Helpful Tips For Living In The United States

Helpful Tips For Living In The United States


Simple things that will help an expatriate with everyday life.

Moving to another country comes with months of planning and organization. You will be given advice on how to handle many important factors in your move from buying a house to enrolling your children in school. However, there are some differences that are often overlooked. Some tips to help:


Electrical systems differ around the world both in voltage and less critically, frequency. The physical plugs and sockets are also different and often incompatible. There are a few steps that you can take to ensure that they can be safely used.

  • Power is 120 volts
  • Flat blade plugs are used
  • Easily obtainable adapters convert your electrical needs


Simple measurement conversions to keep in mind:


  • 1 Ton (t) = 1016 kilograms (kg)
  • 1 Ounce (oz)= 28 grams (g)
  • 1 Pound (lb)= .460kg
  • 20 lb= 1kg


  • 1 inch (in)= 2.5 centimeters (cm)
  • 1 foot (ft)= 31 cm
  • 1 yard (yd)= 91 cm
  • 1 mile (mi)= 1.609 kilometers (km)


  • 1 pint (pt)= .570 litre (l)
  • 1 U.S. gallon= 3.754 l

Tipping Etiquette:

Tipping is not mandatory; however, it is very common in the United States and expected in some circumstances for service. A tip is given to a person who performs good service. By law, you cannot be forced to tip, however customers are legally required to pay any charges that are clearly marked prior to service, which can include mandatory gratuities (also known as tips).

In the United States, there are many employees who rely largely on tips for compensation. It is suggested to tip between 15-20% and varies based on the situation and where you are located. Some examples of services where tipping is common include waiters, bartenders, taxis, valets, bellhops, doormen, hotel housekeeping/ maid service, spa, barbers and hairdressers/ manicurists.


Driving in the U.S. may be a lot different from what you’re used to in your native country. From signs to lights, speed limits and lanes, there’s a lot to know before getting in the car. Signs are the main source of information, speed limits, and cautions. Ranging in various sizes and colors, each sign holds specific purposes in relation to the area of which they are in:

  • Green signs with white letters: Most common and indicate information on a highway. They are located on the side of the road or are overhead and display the distance between where the sign stands and the destination a highway passes through.
  • Blue signs with white letters: Hospitality signs indicate rest areas, hotels, food, and hospitals.
  • Brown signs with white letters: Heritage signs indicate historical attractions, campgrounds, entertainment, and natural attractions.
  • Red or Orange signs: Caution, danger or stop. These must be followed for your own safety and the safety of others.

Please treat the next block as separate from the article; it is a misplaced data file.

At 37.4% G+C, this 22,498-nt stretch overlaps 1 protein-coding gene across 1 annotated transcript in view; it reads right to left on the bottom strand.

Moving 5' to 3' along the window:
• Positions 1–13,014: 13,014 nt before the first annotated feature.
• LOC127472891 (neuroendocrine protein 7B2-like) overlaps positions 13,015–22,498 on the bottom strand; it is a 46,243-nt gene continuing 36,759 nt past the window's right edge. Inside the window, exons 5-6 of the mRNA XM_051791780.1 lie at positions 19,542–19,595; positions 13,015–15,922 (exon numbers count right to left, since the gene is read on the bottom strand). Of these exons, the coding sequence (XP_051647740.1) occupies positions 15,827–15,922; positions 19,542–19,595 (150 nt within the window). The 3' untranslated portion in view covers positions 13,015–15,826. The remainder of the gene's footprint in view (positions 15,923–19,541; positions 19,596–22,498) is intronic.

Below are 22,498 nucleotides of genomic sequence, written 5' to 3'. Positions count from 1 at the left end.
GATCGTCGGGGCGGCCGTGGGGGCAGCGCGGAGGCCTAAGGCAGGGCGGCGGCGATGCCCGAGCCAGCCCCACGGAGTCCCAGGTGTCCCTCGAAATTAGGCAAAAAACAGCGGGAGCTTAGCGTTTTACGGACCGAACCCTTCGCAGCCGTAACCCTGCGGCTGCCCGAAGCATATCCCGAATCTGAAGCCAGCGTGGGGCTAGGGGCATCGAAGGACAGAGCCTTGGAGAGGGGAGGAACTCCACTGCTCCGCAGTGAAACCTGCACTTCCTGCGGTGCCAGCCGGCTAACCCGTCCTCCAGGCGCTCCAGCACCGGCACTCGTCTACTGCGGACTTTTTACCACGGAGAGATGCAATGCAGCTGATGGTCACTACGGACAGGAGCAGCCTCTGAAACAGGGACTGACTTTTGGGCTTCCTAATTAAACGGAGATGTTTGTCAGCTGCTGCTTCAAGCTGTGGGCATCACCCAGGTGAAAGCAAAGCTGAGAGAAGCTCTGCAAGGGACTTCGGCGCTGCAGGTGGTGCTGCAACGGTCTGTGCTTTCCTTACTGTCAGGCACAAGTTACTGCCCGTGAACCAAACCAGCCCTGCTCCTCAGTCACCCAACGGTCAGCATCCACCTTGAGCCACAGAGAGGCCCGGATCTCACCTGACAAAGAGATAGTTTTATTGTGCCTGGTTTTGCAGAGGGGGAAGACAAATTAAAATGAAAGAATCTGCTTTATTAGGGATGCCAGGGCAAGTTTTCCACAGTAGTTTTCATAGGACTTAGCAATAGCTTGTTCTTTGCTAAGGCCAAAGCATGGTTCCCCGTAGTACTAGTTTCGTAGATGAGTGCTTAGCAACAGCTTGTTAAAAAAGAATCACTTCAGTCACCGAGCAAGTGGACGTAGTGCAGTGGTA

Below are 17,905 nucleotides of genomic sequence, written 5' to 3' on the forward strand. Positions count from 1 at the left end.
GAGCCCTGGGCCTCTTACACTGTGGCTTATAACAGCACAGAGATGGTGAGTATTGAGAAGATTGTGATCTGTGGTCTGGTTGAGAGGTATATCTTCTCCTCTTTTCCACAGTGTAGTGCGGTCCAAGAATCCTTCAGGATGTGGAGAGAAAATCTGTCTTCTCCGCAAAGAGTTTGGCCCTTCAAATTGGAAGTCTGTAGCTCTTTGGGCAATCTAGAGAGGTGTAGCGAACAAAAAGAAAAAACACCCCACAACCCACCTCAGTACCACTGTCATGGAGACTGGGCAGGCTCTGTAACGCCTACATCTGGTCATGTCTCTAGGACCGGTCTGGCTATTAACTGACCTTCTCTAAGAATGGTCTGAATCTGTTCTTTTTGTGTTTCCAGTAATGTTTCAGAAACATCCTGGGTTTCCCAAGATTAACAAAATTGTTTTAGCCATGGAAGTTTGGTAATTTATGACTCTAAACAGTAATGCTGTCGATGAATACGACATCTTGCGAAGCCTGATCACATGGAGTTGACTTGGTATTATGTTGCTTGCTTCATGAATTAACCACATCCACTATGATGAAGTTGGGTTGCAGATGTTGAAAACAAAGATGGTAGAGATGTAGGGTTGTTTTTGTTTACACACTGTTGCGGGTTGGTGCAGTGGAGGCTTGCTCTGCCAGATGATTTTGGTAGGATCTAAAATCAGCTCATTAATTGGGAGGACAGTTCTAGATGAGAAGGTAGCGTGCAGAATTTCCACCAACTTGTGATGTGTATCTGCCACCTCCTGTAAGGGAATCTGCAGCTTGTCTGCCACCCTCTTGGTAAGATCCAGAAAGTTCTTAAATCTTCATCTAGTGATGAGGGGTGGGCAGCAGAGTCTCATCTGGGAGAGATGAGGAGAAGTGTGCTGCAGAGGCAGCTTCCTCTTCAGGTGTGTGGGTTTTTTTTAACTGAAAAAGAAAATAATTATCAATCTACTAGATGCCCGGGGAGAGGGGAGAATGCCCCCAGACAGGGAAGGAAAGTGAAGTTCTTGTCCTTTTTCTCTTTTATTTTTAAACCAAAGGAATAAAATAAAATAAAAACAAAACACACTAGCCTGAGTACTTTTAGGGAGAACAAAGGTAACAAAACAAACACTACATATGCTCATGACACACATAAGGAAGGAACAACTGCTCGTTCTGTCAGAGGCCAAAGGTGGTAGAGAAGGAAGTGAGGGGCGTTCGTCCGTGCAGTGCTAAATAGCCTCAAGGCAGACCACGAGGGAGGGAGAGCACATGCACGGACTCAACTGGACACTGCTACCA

• Yellow signs: Caution. These usually mean to slow down your car, but not come to a full stop. For example, they are used in rural areas around suburbs or schools to alert you that children may be walking in the area.

Basic Rules:

Obvious regulations such as following the signs or lights aren’t the only important rules to follow. There are certain U.S. driving customs to be aware of in order to ensure safety while on the road:

  • You have to stop in BOTH directions for any school bus with flashing lights.
  • At a stop sign, drivers proceed in the order in which they have arrived at the intersection.
  • The leftmost lanes on the highways are considered to be the “fast” lanes and the rightmost lanes are considered to be the “slow” lanes. (If you are on a multi-lane highway and find traffic is passing you frequently you may want to move to the “slow” lane so you do not hold up traffic).
  • You must stop for pedestrians at the crosswalk
  • Making right turns on red signals is permitted in most areas unless there is a sign indicating not to do so (and the path is clear of oncoming vehicles or pedestrians).
  • Do not instigate other drivers by slowing or speeding up to annoy them. This is known as “road rage” and may result in a ticket.
  • Babies and small children should always be seated in the back seat of a car and should be seated in an age-appropriate child safety seat.
  • Always wear the seat belt.

Note: Driving variations depend on where you are living. It is your responsibility to be aware of a particular state’s driving laws for your personal safety and decreasing the chance of receiving a violation ticket.

About International AutoSource:

For over 20 years, International AutoSource (IAS) has placed thousands of expats behind the wheel of their own vehicle. With over 50,000 customers and counting, IAS is the preferred global transportation provider. Whether relocating to the Americas, APAC or EMEA, IAS provides car leasing, financing, purchasing and all-inclusive rental solutions without an established credit history or driving record.

Through IAS, assignees save valuable time, money and resources, while our culture of service excellence helps ensure a more seamless transition. Expats are supported throughout the entire car buying experience with high-touch support from the vehicle selection process, finance application, to the completion of registration and delivery.

IAS serves corporate clientele, relocation partners, and customers directly, through a variety of programs and services offered. We strive not only to educate assignees on the transportation challenges when they relocate but also how IAS can help simplify the process. For companies, we offer a variety of consultative services such as corporate benchmarking, car allowances, global vehicle solutions, car rental management and more to ensure assignees are happy and productive upon their relocation.

For more information about International AutoSource, contact us at or +1 516. 496.1816.

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